Journey 2 Gets More Immersive in 3-D
In terms of breakthroughs, Shermis first points to Scanline's water work, getting better white water foam than ever before. He had worked with them as far back as Poseidon. "I asked Stephan Trojansky to improve his code so that when we did the big splashes of white water against the rocks as the island is breaking apart, that the droplets wouldn't fall as big, heavy droplets, but they would atomize and spray away. But in addition to extra special white water they created, Scanline also came up with interesting ways of lighting their internal volumes of water, which they had never done before. It has more luminosity that makes it all the more realistic-looking. And for the hurricane they spent six months coming up with custom code that creates all the swirling and atmospherics and rain."
For Pixomondo, which created the sequences in which the mysterious island collapses into the ocean as the characters race to find Captain Nemo's submerged Nautilus submarine, one of the biggest challenges was the electric eel. Shermis says the idea of visualizing the eel was difficult enough, but then pulling it off was just as hard. Pixomondo's VFX supervisor Bryan Hirota says they designed a semi-bioluminescent, giant moray eel crossed with a dinosaur. "We ended up concocting a tesla coil meets Jacob's Ladder effect that conveys what is needed but isn't completely outrageous."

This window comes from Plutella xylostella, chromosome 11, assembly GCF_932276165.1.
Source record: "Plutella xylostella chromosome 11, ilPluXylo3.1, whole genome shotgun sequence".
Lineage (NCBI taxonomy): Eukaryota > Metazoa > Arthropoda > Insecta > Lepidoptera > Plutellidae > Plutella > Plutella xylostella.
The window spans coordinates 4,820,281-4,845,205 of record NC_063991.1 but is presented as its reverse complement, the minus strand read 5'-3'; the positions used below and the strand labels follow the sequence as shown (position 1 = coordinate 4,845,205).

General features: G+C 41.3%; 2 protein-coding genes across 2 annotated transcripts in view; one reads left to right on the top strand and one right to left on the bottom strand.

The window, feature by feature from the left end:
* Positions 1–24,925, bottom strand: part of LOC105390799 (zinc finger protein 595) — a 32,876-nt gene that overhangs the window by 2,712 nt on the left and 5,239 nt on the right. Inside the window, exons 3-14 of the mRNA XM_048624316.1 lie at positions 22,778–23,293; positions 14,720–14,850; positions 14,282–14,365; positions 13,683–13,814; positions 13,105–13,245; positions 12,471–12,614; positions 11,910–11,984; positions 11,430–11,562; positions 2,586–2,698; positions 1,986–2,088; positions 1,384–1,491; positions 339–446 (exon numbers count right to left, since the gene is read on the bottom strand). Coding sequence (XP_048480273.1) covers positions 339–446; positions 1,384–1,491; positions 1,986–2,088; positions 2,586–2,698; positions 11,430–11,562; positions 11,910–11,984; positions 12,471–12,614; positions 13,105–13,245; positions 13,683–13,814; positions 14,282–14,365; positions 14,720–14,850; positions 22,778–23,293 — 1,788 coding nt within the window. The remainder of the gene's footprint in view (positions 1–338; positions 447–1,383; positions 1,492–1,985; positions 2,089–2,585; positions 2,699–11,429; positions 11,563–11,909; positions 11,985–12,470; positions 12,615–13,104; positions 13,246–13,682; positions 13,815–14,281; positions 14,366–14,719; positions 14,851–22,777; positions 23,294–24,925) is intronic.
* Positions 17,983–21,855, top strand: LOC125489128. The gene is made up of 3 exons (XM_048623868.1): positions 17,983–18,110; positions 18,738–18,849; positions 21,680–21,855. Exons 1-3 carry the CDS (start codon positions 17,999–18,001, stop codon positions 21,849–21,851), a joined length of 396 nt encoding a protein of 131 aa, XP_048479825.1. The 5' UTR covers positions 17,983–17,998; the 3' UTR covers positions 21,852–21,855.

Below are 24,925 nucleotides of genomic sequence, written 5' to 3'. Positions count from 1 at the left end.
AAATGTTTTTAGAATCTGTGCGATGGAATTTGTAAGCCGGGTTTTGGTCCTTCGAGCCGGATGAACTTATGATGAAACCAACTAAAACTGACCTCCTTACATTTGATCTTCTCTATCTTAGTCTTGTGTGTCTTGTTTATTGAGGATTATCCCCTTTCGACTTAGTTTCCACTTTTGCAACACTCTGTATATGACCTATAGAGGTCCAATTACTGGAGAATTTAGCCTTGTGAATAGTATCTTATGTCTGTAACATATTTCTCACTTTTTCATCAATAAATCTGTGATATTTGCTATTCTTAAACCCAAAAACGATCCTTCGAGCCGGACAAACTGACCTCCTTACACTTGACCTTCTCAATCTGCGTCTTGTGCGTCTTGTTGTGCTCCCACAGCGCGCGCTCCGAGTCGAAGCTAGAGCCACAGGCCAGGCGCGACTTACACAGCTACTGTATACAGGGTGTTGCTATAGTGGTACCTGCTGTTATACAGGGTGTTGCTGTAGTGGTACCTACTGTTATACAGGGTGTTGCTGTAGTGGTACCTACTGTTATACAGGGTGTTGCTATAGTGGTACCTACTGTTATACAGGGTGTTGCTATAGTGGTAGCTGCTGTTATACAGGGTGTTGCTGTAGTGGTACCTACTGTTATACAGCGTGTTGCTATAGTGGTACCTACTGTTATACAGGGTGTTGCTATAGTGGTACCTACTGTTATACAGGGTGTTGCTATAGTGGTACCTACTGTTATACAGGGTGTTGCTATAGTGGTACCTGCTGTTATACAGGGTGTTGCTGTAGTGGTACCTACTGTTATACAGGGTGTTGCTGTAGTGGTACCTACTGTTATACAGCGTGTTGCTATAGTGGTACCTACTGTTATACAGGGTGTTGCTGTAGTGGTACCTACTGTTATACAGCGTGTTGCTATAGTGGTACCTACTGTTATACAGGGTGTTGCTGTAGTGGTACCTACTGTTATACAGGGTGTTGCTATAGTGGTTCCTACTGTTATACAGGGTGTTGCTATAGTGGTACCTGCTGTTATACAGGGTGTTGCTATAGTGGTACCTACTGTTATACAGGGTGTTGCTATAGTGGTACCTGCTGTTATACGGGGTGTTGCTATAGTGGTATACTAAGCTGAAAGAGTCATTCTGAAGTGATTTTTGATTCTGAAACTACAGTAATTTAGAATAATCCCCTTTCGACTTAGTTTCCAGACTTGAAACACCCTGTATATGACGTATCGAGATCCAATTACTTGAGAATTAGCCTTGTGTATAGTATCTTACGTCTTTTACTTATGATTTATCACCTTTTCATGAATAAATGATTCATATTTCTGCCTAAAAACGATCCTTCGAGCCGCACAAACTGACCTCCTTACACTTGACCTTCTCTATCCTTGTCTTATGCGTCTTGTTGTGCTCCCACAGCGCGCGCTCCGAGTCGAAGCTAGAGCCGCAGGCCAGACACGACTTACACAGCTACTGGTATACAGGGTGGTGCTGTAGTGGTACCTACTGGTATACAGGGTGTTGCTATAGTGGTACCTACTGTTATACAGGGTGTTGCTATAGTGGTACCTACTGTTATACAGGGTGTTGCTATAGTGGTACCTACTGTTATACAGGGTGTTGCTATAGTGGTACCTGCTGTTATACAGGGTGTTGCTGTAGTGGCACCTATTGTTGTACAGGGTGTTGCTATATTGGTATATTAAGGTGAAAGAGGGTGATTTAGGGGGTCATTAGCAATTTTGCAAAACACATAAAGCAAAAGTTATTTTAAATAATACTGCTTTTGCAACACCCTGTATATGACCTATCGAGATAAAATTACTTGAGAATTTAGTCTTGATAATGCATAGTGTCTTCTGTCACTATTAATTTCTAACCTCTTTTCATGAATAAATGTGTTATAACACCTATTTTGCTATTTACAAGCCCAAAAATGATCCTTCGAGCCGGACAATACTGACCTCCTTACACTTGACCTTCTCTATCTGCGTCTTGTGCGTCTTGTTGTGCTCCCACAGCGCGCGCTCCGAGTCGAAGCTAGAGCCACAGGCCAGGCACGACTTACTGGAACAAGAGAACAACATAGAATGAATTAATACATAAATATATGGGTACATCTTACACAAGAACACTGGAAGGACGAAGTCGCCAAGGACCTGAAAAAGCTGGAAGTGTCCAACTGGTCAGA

Shermis agrees: "The weight and fluidity of the predatory creature make it really feel like it is on the prowl and the characters are in imminent danger."
While Method only did 50 shots, VFX supervisor Mark Breakspear says it was varied and challenging work. "The big challenges were creating spaces that were 'amazing never seen before,' but also look believable, and grounded in reality," he suggests. "And adding in all the nuances that make something look real. It was a real study of nature and how far you could amp things up to make a fantasy location, but one that felt that it might just be somewhere on Earth we haven’t found yet."
But Shermis was initially apprehensive about the bee chase, which he says Rising Sun pulled off very convincingly in the end. "It could be a fun and cool thing or the most ridiculous thing you ever saw. But The Third Floor, which did our previs (all in 3-D), worked on it for several months, and I needed to make sure that what we were designing was going to maintain the speed and excitement and movement so that it looked right. But along with everything else, the guys at Rising Sun created a digital jungle that matched and extended our real jungle. And then just to make sure that the actors looked like they were moving properly, and to get the bees to have the right weight, wind velocity on their fur and all that other fun stuff."